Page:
Since the creation of their first totally in-house movement a few years ago, Swiss watch maker Armin Strom has been offering a unique variety of beautiful high-end sports watches with a surprising level of detailing and expert decoration. Here are two models in their Tourbillon Collection, which represent the higher-end of what is available. We have here the Tourbillon Racing as well as the Tourbillon Earth (ref. ST13-TE.90 from the Elements collection). There are also Tourbillon Fire and Air models each with their own distinct case materials and colors. Note that the Tourbillon Racing is part of a limited edition of, we think, two watches.
Armin Strom blipped on the aBlogtoWatch radar with their Blue Chip collection of watches (still produced) that offer beautifully hand-skeletonized movements and dials. The Tourbillon, as well as most other models feature a sportier versus classic looking case that is unique to the brand. An element that is worth explaining is the bottom “lip” on the lower part of the case. In addition to offering a unique design element, this lip is intended to be a space for engraving the initials of the customer.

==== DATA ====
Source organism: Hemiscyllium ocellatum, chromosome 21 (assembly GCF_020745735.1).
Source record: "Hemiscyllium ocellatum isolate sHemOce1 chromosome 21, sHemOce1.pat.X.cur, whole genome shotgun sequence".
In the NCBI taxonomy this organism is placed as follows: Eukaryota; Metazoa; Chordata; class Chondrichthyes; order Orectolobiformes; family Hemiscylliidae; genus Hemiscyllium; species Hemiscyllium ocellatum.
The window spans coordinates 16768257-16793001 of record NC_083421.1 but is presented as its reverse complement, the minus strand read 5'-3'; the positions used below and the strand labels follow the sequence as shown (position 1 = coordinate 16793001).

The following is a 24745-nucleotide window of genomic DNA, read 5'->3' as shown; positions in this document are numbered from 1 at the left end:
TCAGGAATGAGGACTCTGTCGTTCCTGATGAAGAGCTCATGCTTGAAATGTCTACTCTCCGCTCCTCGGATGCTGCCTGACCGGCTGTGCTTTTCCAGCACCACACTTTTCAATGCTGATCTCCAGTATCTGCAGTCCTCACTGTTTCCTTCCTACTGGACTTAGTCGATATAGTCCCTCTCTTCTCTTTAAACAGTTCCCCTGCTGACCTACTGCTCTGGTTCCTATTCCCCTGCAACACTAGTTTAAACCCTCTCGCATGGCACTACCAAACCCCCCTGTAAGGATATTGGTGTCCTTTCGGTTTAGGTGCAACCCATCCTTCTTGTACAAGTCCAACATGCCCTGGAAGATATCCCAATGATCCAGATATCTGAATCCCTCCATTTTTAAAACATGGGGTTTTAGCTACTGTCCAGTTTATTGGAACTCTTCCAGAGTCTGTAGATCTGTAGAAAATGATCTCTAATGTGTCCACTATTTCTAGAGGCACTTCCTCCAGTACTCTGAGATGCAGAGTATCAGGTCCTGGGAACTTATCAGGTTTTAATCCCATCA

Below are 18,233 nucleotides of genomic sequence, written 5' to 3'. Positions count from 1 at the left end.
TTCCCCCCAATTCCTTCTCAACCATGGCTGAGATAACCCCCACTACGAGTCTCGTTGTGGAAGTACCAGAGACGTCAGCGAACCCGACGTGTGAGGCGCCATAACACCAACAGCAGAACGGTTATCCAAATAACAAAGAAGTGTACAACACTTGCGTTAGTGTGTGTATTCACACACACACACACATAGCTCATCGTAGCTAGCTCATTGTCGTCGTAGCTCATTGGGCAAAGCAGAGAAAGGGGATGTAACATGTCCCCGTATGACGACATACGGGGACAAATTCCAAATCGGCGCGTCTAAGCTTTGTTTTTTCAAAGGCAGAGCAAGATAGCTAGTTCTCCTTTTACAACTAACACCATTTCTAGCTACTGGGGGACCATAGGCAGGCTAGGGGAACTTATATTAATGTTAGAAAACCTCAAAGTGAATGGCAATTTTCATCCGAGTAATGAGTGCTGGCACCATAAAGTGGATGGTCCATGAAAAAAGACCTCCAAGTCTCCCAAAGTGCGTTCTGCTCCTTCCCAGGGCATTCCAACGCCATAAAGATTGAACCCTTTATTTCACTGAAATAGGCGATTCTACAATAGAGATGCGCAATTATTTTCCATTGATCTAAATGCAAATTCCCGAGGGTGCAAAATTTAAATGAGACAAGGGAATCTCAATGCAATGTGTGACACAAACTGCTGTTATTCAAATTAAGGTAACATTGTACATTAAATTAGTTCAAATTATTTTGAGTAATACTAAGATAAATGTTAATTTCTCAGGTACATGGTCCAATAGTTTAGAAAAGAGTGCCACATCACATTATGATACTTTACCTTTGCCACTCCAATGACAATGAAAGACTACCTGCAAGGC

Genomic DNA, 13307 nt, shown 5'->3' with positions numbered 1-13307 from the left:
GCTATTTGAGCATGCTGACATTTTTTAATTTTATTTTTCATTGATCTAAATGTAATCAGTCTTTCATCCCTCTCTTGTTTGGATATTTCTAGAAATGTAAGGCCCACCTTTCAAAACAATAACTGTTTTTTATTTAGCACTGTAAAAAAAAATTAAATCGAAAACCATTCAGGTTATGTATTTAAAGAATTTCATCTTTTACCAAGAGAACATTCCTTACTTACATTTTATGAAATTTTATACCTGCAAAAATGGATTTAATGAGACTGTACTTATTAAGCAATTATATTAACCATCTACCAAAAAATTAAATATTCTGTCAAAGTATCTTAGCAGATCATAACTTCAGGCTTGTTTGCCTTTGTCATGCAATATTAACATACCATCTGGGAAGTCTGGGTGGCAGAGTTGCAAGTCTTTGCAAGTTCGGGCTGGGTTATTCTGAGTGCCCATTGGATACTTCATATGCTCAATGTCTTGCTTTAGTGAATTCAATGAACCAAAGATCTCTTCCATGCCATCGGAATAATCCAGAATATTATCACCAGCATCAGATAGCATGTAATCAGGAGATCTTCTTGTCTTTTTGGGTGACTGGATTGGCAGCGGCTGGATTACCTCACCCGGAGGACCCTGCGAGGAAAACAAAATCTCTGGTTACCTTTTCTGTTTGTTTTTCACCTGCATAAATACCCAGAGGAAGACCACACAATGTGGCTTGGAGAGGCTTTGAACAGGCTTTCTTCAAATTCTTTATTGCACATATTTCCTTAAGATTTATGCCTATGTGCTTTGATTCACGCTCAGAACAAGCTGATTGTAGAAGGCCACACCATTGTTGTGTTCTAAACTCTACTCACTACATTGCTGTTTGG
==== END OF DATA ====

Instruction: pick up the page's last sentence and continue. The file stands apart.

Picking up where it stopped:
The tourbillon complication was recently added to the base caliber design from Armin Strom to make the caliber ATC11. The beautifully symmetrical movement builds on the brand’s seven day power reserve ARM09, but for the ATC11, Armin Strom managed to offer a full ten days of power reserve through two barrels. Such a long power reserve unsurprisingly comes with a slower operating speed of 18,000 bph. This is often a trade-off when including a very long power reserve in a movement. Most modern movements operate at 28,800 bph, but classic or longer power reserve movements operate more slowly. This can affect accuracy, but few clients of such movements are in the market for strict timekeeping. In fact, with a tourbillon, it is often a bit better to have a slightly slower movement so that one can better view the operation of the tourbillon.
While the periphery of the Tourbillon watch is fitted with a minute and hour scale, most of what you see through the dial is the movement. In this case, a series of industrial-style finishing is mixed with traditional bevelling and other decoration techniques. We certainly like that in one view there are so many types of polish. Note the perlage finishing next to 3 o’clock on the Tourbillon Earth model, while the highly limited Tourbillon Racing has its own distinct set of red-colored bridges.